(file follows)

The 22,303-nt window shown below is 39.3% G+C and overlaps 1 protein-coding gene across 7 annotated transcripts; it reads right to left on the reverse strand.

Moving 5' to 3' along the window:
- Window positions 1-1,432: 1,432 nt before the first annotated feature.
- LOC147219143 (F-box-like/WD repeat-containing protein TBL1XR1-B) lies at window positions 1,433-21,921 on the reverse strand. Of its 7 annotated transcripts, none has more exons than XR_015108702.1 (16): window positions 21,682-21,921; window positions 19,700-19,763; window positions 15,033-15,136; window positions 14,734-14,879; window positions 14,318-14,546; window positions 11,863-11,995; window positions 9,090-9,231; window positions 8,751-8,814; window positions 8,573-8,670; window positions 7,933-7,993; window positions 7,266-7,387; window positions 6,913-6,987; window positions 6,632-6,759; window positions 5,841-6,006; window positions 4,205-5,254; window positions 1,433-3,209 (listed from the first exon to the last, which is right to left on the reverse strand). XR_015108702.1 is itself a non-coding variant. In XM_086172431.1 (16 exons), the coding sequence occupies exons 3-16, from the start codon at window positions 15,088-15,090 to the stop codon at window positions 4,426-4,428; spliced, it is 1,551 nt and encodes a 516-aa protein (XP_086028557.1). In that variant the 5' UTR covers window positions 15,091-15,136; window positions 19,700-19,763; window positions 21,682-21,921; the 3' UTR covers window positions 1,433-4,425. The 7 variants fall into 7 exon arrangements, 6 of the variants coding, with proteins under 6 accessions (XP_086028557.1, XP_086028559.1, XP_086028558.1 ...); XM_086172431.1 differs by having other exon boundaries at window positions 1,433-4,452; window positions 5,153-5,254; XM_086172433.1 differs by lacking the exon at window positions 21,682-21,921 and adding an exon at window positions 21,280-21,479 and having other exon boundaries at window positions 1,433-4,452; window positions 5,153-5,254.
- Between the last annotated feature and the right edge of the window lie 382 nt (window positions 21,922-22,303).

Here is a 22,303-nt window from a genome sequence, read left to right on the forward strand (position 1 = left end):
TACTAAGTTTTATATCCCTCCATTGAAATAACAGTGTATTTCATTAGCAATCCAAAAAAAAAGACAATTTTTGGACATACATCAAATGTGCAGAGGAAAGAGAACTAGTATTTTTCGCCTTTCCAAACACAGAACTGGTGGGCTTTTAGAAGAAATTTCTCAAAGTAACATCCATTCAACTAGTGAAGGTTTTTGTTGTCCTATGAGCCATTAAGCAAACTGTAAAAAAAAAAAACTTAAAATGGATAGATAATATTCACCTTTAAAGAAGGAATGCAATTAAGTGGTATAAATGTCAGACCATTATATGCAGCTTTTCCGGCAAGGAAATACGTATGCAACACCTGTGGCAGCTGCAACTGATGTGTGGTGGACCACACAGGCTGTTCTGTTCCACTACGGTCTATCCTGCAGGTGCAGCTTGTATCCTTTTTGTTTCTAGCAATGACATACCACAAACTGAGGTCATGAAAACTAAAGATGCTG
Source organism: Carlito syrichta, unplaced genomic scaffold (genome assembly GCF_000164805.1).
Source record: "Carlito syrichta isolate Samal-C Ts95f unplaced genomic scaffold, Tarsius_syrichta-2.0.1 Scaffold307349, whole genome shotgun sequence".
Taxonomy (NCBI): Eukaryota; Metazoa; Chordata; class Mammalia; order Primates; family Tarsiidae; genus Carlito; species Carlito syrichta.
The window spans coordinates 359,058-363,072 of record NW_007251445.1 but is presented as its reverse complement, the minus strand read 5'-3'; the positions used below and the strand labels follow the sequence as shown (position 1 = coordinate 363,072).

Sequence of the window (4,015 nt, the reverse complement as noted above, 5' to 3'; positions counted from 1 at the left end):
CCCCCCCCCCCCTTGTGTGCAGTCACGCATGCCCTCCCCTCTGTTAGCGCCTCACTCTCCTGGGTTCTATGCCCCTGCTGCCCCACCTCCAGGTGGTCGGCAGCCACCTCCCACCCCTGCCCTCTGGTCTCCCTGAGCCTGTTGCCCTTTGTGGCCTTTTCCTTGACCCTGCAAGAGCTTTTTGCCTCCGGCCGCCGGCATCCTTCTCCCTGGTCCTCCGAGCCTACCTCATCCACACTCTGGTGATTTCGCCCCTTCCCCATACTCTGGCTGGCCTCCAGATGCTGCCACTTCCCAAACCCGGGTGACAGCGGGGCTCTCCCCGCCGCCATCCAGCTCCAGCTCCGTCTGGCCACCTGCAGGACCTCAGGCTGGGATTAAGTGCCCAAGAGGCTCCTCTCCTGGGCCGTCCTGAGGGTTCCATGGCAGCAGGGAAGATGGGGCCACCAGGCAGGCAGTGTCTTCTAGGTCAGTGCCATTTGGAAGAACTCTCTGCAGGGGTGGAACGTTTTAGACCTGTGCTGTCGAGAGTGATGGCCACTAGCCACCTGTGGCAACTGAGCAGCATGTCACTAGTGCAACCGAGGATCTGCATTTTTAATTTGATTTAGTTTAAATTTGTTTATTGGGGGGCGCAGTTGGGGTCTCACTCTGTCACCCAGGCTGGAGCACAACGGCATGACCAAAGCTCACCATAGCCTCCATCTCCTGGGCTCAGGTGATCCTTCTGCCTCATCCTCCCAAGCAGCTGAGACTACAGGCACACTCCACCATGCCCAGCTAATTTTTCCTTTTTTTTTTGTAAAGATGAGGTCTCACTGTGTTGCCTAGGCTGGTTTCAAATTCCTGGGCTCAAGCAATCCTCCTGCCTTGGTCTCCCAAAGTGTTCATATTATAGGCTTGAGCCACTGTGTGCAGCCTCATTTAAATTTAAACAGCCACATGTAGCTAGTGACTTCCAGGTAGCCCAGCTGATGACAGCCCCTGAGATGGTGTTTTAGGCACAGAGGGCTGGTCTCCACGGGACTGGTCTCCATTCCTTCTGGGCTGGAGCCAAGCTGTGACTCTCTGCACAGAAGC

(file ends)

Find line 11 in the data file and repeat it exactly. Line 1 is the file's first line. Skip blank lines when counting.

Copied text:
The window spans coordinates 359,058-363,072 of record NW_007251445.1 but is presented as its reverse complement, the minus strand read 5'-3'; the positions used below and the strand labels follow the sequence as shown (position 1 = coordinate 363,072).